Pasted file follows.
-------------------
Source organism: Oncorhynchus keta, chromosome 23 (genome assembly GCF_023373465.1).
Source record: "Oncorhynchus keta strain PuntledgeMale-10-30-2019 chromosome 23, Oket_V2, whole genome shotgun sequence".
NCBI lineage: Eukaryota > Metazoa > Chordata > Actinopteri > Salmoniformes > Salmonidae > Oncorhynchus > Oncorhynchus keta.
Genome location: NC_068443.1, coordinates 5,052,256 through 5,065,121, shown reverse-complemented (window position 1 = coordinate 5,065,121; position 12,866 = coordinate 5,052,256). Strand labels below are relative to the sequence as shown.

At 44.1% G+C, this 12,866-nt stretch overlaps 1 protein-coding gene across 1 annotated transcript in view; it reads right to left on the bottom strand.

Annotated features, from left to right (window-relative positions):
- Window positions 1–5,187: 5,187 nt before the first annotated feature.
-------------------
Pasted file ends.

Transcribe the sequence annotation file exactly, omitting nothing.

Source organism: Oncorhynchus keta, chromosome 23 (genome assembly GCF_023373465.1).
Source record: "Oncorhynchus keta strain PuntledgeMale-10-30-2019 chromosome 23, Oket_V2, whole genome shotgun sequence".
NCBI lineage: Eukaryota > Metazoa > Chordata > Actinopteri > Salmoniformes > Salmonidae > Oncorhynchus > Oncorhynchus keta.
Genome location: NC_068443.1, coordinates 5,052,256 through 5,065,121, shown reverse-complemented (window position 1 = coordinate 5,065,121; position 12,866 = coordinate 5,052,256). Strand labels below are relative to the sequence as shown.

At 44.1% G+C, this 12,866-nt stretch overlaps 1 protein-coding gene across 1 annotated transcript in view; it reads right to left on the bottom strand.

Annotated features, from left to right (window-relative positions):
- Window positions 1–5,187: 5,187 nt before the first annotated feature.